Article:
This article was last updated on May 21, 2022
According to the State Minister for Agriculture and Forestry Mayen Ngor Atem, the influx of returnees and Internally Displaced Persons led to the cutting of trees at a high rate for both charcoal burning and expansion of land for settlement
Atem said that deforestation can be addressed by planting trees around homes and on the streets of state capital.
The minister said that a tree nursery will be used as a demonstrative farm for the students studying agriculture and forestry courses at universities.
Each seedling costs three South Sudanese Pounds, a price he says is affordable to families with low incomes in Jonglei state.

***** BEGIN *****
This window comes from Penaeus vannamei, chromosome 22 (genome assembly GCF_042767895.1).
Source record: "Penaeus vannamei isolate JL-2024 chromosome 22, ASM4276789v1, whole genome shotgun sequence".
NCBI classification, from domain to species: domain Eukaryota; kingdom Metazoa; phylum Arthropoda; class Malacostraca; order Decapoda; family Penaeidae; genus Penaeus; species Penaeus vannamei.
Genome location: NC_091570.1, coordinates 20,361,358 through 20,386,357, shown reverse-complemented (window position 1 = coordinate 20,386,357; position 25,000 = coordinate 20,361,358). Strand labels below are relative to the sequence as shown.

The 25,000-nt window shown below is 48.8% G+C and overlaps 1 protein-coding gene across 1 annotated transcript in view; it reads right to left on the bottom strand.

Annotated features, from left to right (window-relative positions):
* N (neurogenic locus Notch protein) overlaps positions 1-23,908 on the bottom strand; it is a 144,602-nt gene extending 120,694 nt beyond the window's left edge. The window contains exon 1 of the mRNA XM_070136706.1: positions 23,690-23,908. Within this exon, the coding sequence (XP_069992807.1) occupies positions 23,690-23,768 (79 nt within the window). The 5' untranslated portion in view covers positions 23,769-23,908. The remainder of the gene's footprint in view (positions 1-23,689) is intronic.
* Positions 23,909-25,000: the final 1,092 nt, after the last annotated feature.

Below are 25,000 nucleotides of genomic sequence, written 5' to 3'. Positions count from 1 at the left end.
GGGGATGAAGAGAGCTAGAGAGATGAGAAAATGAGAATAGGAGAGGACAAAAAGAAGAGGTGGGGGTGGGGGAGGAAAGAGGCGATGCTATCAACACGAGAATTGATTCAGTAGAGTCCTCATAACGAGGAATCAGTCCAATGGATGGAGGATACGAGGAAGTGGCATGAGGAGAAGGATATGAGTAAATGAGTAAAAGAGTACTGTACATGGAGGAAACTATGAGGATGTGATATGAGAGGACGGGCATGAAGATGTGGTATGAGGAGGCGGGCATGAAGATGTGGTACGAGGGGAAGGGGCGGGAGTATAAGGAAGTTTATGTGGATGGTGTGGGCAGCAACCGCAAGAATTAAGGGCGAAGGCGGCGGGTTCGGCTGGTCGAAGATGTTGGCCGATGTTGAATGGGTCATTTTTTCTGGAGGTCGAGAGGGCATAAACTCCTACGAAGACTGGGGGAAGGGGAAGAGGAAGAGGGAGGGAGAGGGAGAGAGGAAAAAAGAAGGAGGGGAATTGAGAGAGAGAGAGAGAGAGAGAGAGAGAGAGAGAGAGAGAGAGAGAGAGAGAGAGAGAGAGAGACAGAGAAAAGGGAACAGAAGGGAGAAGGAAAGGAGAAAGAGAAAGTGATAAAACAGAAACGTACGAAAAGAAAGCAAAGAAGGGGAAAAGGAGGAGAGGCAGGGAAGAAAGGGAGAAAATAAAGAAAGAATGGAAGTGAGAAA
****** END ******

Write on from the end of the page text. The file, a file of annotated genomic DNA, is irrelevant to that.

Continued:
The minister said the main goal of the nursery is to increase agriculture forestry production and productivity through intensification and diversification of the productions.
According to the minister, the 2012 state budget included revenue expected to be generated from the sale of seedlings.
He estimated the government will bring in 50,000 South Sudanese Pounds (SSP) from the sale if the all the people are to purchase the seedlings.
He called up on the government stakeholders, UN agencies and women led organizations to purchase the tree seedlings for planting.
“If you buy one mango tree at three pounds, after 2 to 3 years, that tree will produce hundreds and when you sell them, you will make thousands”, he said.
The illegal cutting of trees is rampant in the state capital but the county authorities have power to stop the influx of illegal deforestation.